Tanzania

Tanzania is considered to be one of the top safari destinations in Africa with almost a quarter of the country set aside for conservation. It is home to Serengeti National Park, the great wildebeest migration (well over 1 million animals), Ngorongoro Crater, and Mt. Kilimanjaro.   The wildebeest migration is one of the world’s last great spectacles of nature that is constantly on the move, traversing in a clockwise pattern.   This pattern of movement allows for incredible wildlife viewing any time of the year.  For those looking for a quieter experience, Tarangire and Lake Manyara National Parks offer exceptional camps and game viewing (with great opportunities for walking safaris and night game drives) and can easily be added on to an itinerary to include the Serengeti and the Ngorongoro Crater.  This is often referred to as the Northern Circuit.

The more remote areas of southern Tanzania contain Katavi NP, Ruaha NP and the Selous Reserve.  These areas are beautiful and offer an even more exclusive and intimate experience with nature.  We are happy to offer Asilia camps to our clients in this region.  It has been difficult finding a safari operator who satisfies our criteria of supporting a Trophy Free Africa, but Asilia stands out over the other operators in this region.  

Widespread poaching over the last three decades has wiped out almost the entire 100,000+ herd of elephant within the Selous Reserve.  Trophy hunting in the southern and western regions of the country is directly responsible for the huge decrease in the lion population since the 1990’s.  Though the Tanzania government, pro-hunting groups, and photo safari operators will tout the “large” population of lions found in these areas, the fact remains the future of lions is being put in a more precarious position by trophy hunting since lions are already threatened with habitat loss, disease, poaching, and retaliatory killing.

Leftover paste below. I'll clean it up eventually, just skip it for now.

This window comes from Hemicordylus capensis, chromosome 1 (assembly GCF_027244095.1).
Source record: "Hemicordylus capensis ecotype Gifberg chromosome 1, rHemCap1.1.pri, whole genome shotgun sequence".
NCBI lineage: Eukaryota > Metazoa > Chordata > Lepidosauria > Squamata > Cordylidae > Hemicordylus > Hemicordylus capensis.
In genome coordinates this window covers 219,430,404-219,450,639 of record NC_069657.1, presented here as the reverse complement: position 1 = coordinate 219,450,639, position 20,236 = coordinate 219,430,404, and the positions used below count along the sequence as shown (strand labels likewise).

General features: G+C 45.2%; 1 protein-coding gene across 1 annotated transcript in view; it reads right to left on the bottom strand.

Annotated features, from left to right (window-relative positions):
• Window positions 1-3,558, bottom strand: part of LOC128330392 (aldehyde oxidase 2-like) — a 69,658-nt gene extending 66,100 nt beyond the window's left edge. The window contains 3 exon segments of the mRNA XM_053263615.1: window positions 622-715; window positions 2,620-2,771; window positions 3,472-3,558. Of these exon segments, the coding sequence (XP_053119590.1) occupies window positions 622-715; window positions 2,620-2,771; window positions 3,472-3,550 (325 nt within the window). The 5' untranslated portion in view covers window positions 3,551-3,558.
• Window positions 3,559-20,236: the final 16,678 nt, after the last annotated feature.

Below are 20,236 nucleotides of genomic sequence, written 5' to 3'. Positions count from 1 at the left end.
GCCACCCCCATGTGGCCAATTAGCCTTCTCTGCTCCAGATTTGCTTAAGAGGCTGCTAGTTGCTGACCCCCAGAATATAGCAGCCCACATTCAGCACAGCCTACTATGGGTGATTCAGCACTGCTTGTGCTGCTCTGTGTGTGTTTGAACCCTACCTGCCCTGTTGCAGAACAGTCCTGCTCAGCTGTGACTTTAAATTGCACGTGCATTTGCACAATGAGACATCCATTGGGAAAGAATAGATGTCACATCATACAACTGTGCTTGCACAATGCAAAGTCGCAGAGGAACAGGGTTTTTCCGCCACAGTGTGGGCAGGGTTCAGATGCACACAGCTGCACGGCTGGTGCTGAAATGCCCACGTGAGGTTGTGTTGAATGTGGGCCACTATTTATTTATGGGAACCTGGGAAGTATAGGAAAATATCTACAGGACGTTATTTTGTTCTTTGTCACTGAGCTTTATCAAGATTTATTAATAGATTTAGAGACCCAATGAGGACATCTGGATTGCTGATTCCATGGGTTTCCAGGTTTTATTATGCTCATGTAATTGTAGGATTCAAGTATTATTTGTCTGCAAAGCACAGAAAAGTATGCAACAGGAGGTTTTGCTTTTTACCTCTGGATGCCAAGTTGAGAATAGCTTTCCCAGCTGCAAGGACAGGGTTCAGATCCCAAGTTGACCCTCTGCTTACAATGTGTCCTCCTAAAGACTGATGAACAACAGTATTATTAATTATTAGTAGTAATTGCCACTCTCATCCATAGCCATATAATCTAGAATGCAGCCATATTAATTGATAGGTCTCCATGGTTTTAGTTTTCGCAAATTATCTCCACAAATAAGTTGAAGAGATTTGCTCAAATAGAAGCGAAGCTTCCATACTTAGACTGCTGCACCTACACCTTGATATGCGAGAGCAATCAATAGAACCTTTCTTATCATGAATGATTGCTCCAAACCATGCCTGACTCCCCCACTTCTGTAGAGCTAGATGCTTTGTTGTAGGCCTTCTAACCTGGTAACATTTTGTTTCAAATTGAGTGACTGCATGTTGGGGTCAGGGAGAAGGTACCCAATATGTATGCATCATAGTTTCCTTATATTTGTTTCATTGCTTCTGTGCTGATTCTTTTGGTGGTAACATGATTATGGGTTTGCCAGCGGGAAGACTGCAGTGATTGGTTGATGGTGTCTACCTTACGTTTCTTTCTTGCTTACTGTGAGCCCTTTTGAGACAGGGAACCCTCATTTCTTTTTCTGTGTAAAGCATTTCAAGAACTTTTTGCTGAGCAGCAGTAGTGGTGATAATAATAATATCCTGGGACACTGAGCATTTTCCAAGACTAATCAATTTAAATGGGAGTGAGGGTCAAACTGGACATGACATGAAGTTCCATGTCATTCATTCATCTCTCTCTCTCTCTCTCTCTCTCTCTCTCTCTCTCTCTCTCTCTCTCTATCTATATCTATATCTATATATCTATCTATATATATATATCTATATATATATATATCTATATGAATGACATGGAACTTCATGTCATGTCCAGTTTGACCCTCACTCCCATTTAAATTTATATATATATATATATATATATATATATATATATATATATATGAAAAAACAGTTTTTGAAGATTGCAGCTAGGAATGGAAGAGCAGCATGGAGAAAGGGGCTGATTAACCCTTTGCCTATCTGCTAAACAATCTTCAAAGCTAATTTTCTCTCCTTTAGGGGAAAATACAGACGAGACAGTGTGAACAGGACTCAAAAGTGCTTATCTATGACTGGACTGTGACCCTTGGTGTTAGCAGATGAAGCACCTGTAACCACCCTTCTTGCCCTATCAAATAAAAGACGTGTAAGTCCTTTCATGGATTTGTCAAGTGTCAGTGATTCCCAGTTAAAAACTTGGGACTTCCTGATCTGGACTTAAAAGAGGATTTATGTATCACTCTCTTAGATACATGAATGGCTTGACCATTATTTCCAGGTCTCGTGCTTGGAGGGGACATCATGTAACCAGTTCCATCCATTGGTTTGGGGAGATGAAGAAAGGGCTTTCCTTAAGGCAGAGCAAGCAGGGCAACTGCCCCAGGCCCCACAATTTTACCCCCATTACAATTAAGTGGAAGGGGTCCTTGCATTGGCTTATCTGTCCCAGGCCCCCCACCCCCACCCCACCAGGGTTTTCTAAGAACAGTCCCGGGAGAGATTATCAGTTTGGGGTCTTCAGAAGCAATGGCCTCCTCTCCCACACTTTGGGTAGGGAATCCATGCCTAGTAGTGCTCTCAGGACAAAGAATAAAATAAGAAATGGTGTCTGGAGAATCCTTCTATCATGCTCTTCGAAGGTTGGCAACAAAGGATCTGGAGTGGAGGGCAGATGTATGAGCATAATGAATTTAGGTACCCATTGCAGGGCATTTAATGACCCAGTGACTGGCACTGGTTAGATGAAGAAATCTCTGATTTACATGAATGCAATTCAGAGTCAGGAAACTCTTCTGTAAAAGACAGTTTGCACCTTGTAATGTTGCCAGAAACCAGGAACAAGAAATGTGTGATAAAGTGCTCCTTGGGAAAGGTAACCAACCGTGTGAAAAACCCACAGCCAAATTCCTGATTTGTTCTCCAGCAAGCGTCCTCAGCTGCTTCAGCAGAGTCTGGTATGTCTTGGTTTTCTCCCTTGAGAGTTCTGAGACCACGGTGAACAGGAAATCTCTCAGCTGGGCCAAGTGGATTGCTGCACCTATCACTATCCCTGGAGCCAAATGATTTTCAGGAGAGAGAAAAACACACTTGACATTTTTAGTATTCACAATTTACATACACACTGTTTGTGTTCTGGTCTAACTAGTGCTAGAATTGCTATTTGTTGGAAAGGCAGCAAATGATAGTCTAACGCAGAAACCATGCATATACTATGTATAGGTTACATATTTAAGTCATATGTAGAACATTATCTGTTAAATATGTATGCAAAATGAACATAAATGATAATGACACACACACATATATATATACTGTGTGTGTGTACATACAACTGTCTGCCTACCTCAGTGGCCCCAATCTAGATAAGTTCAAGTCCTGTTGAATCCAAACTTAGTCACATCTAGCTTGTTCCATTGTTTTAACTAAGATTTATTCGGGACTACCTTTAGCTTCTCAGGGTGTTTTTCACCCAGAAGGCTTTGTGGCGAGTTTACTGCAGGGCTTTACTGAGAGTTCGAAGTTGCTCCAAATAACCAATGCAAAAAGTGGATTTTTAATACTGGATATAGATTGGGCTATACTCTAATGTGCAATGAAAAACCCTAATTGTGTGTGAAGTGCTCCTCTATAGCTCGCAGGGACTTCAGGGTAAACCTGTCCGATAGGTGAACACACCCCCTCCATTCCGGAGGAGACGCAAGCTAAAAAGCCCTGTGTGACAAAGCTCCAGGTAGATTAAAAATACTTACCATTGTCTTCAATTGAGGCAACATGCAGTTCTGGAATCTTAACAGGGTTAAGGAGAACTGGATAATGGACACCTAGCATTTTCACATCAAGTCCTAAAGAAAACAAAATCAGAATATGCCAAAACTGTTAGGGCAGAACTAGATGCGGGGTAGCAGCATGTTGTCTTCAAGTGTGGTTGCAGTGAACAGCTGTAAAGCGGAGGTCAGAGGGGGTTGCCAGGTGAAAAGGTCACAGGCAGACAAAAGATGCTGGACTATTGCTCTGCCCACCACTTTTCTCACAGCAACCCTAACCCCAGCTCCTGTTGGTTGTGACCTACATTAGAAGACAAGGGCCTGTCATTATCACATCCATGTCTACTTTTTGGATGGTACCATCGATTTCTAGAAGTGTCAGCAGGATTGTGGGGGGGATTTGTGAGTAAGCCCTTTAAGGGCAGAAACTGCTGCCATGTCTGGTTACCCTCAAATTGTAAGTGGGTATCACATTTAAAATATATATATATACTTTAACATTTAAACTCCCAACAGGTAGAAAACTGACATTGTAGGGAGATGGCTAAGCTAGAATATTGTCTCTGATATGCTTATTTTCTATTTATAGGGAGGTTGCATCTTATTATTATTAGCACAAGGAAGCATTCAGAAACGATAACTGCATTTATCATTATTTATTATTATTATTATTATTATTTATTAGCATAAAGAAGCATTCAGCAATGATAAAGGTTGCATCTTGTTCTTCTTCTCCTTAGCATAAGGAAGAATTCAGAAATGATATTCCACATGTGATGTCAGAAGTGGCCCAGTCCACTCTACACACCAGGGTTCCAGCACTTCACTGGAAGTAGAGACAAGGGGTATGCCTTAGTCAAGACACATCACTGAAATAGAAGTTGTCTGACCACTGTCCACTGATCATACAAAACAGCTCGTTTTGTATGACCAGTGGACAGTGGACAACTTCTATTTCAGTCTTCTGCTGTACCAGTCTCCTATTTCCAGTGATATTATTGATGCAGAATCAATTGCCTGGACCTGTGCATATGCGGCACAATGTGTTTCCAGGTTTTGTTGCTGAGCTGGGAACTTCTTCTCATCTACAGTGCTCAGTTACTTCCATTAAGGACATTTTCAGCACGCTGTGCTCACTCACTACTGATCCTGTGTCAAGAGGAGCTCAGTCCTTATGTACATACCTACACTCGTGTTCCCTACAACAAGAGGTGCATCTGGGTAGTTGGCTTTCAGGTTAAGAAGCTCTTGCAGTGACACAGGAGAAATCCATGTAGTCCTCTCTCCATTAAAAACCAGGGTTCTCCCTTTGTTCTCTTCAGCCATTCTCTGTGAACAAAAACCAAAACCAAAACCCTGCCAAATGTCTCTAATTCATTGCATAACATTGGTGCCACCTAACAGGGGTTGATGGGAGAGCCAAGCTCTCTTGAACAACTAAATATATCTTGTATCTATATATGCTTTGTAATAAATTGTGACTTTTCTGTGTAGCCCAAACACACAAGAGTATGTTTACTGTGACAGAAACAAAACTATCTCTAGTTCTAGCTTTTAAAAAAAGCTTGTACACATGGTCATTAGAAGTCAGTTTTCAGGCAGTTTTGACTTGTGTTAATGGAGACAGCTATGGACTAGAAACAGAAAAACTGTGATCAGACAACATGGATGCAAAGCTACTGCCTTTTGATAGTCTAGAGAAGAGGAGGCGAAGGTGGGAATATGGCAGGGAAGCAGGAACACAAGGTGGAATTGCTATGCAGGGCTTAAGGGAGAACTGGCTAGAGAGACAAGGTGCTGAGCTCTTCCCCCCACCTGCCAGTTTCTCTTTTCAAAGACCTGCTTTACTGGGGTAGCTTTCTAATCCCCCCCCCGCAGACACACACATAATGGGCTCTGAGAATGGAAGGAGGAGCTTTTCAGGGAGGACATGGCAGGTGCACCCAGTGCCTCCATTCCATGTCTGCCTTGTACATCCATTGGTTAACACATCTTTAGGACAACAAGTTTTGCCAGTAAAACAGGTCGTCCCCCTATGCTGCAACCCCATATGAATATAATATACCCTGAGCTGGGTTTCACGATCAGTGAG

BUT there is some encouraging news.  Though the Tanzania government has begun to damn a portion of the Selous River, the good news is the vast majority of the Selous Reserve will remain intact and is slated to become a national park.  This will mean wildlife will be enjoyed through the lens of a camera or a pair of binoculars and not through the scope of a hunting rifle.  Around Africa where hunting concessions have properly been converted to non-hunting areas, the recovery of wildlife populations has been remarkable.

Click on the following link for detailed information on Tanzania’s world famous parks and preserves. Tanzania National Parks